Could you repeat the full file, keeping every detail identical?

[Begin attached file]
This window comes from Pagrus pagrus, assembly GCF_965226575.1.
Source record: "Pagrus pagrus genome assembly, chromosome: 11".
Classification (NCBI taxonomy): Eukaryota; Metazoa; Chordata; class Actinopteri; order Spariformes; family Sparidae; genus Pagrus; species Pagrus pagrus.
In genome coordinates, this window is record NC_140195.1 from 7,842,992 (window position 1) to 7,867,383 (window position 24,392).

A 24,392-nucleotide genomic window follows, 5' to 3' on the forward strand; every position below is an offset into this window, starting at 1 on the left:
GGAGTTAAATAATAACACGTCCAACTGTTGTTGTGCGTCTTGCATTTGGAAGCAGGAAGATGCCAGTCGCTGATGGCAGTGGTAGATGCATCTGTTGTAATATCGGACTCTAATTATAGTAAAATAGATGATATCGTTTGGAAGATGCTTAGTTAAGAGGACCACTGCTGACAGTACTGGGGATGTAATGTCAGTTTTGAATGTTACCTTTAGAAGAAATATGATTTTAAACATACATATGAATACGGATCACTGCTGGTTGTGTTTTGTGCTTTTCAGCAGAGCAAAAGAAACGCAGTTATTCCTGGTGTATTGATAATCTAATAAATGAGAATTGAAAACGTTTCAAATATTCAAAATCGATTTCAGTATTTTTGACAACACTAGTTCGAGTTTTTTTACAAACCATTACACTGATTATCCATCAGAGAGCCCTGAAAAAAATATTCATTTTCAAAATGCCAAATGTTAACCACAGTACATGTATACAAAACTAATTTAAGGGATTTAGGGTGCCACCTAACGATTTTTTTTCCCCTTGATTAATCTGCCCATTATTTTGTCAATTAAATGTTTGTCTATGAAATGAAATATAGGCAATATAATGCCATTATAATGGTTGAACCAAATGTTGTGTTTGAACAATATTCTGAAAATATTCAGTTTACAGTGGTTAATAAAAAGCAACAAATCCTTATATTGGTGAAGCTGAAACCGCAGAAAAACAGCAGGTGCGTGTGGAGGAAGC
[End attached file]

This window comes from Pagrus pagrus, assembly GCF_965226575.1.
Source record: "Pagrus pagrus genome assembly, chromosome: 11".
Classification (NCBI taxonomy): Eukaryota; Metazoa; Chordata; class Actinopteri; order Spariformes; family Sparidae; genus Pagrus; species Pagrus pagrus.
In genome coordinates, this window is record NC_140195.1 from 7,842,992 (window position 1) to 7,867,383 (window position 24,392).

A 24,392-nucleotide genomic window follows, 5' to 3' on the forward strand; every position below is an offset into this window, starting at 1 on the left:
GGAGTTAAATAATAACACGTCCAACTGTTGTTGTGCGTCTTGCATTTGGAAGCAGGAAGATGCCAGTCGCTGATGGCAGTGGTAGATGCATCTGTTGTAATATCGGACTCTAATTATAGTAAAATAGATGATATCGTTTGGAAGATGCTTAGTTAAGAGGACCACTGCTGACAGTACTGGGGATGTAATGTCAGTTTTGAATGTTACCTTTAGAAGAAATATGATTTTAAACATACATATGAATACGGATCACTGCTGGTTGTGTTTTGTGCTTTTCAGCAGAGCAAAAGAAACGCAGTTATTCCTGGTGTATTGATAATCTAATAAATGAGAATTGAAAACGTTTCAAATATTCAAAATCGATTTCAGTATTTTTGACAACACTAGTTCGAGTTTTTTTACAAACCATTACACTGATTATCCATCAGAGAGCCCTGAAAAAAATATTCATTTTCAAAATGCCAAATGTTAACCACAGTACATGTATACAAAACTAATTTAAGGGATTTAGGGTGCCACCTAACGATTTTTTTTCCCCTTGATTAATCTGCCCATTATTTTGTCAATTAAATGTTTGTCTATGAAATGAAATATAGGCAATATAATGCCATTATAATGGTTGAACCAAATGTTGTGTTTGAACAATATTCTGAAAATATTCAGTTTACAGTGGTTAATAAAAAGCAACAAATCCTTATATTGGTGAAGCTGAAACCGCAGAAAAACAGCAGGTGCGTGTGGAGGAAGC